Governor-General Sir Peter Cosgrove is still coming to terms with being a knight.
On his first official duty since being sworn in as governor-general, Sir Peter was asked about how his knighthood fitted with his already lengthy title.
A reporter asked: “Are you still getting used to `Sir Peter’?”
“I don’t think I ever will, ” Sir Peter said.
“I’m not going to get too taken up with titles – I’ve had titles since I was a staff cadet at Duntroon.
“Never been a mister since I left school – I’ve always been a something else. I’m honoured by that but I’m not going to become too sort of …”
A press minder moved on Sir Peter before he could say anything further.
The governor-general, a former defence force chief who led the recovery effort in north Queensland after Cyclone Larry hit in 2006, has visited bushfire-hit areas north of Melbourne, joined by his wife Lynne.
They spoke to townspeople and BlazeAid volunteers in Wandong, about 70km north of Melbourne, before also visiting a property in nearby Chintin where a home was destroyed in February this year.
“Surreal, it’s been absolutely magic,” BlazeAid founder Kevin Butler said of the visit.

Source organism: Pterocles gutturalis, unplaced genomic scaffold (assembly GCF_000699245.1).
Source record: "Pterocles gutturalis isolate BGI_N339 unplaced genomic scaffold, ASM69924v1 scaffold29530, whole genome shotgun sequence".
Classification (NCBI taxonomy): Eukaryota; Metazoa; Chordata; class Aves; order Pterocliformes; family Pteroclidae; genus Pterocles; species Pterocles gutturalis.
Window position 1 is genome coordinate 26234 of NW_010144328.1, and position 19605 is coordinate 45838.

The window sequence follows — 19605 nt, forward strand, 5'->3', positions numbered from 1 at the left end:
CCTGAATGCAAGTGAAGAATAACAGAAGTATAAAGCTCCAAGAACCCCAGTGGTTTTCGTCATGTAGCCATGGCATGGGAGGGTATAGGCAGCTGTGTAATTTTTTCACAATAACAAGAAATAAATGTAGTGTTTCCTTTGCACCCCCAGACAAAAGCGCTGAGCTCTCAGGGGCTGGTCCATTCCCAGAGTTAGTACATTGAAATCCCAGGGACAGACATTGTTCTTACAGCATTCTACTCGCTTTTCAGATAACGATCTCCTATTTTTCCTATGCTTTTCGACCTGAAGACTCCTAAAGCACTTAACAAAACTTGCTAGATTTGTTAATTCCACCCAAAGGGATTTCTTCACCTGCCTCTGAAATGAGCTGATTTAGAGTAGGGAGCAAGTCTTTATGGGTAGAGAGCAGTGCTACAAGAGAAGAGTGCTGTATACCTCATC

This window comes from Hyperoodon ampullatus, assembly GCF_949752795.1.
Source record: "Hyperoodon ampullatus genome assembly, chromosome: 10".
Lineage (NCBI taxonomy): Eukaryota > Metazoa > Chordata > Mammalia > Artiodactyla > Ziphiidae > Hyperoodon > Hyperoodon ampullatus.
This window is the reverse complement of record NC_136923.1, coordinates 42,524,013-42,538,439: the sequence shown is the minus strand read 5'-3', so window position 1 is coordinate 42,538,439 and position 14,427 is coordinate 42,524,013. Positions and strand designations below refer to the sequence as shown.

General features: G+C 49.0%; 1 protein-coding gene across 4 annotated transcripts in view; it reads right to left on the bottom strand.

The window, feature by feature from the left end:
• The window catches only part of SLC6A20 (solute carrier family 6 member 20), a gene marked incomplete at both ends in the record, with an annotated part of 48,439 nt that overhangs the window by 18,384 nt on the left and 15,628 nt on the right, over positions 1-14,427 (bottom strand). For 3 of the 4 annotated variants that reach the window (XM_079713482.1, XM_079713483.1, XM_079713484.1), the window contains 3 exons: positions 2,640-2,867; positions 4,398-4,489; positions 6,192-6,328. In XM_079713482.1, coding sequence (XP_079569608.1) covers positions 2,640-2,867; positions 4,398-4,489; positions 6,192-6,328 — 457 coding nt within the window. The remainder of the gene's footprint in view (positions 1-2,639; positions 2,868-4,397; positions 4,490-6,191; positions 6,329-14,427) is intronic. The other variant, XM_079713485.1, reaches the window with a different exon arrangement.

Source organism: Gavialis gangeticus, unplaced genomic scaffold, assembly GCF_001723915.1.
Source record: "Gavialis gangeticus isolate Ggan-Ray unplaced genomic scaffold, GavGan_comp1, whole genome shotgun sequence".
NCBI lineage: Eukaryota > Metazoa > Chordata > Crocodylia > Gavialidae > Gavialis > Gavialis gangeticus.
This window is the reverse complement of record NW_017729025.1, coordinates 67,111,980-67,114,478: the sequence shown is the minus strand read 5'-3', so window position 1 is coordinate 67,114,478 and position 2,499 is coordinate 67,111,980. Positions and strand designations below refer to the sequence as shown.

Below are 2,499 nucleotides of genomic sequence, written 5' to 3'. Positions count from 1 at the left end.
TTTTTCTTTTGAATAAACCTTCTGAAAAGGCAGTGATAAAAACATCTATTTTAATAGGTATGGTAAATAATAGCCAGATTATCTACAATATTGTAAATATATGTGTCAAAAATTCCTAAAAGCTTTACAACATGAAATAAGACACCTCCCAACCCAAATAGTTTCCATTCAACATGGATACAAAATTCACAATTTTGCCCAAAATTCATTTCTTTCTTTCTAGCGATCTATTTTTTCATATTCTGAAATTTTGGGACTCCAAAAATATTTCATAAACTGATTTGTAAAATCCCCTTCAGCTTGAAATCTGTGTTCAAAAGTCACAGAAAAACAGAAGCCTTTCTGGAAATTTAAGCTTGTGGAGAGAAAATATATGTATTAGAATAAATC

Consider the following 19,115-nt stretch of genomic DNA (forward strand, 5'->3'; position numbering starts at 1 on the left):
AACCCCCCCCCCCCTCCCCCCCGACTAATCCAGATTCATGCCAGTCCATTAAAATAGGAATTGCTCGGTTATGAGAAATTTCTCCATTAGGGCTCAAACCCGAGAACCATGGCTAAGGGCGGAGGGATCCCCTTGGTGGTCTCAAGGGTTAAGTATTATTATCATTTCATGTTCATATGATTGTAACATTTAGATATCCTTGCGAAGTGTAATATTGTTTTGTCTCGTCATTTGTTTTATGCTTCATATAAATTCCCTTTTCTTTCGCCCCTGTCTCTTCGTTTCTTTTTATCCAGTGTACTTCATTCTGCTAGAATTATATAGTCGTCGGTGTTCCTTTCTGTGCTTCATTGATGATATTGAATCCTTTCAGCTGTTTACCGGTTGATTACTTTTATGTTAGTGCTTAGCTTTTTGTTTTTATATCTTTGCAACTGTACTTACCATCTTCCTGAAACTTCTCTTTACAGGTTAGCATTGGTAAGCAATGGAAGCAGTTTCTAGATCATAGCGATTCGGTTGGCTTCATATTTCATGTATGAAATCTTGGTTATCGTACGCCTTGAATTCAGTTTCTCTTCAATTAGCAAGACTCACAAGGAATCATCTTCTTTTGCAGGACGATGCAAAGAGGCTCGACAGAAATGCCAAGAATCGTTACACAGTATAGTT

“What a great governor-general – he brings to the office just a wealth of leadership, charisma, empathy … (he) just embraces everything that is Australia.
“What a wonderful five years or whatever he’s got (in the role) that we have as Australians.”
Mr Butler said the visit had shown bushfire-hit communities that their plight has been recognised, that they should put up their hand for help and in future years they may be able to help others.
BlazeAid is a not-for-profit group that provides voluntary labour to repair or rebuild fire-damaged fences.
It was founded by Mr Butler after the Black Saturday bushfires in 2009 and now has 11,000 volunteers nationwide.
Its volunteers were rebuilding fences on Scott Pape’s Chintin property on Monday as the financial adviser and media personality, his wife Elizabeth and 10-month-old son Lewis met with Sir Peter and Lady Cosgrove on the hillside overlooking the foundations of their destroyed home.
“We got married under that tree, had been living here for two years and to lose everything so soon was heartbreaking – although the idea is we’ll be here till the day we die so it’s a short-term blip,” Mr Pape later told AAP.
He described the visit, and the work by BlazeAid, as a real turning point of what has been a tough couple of months.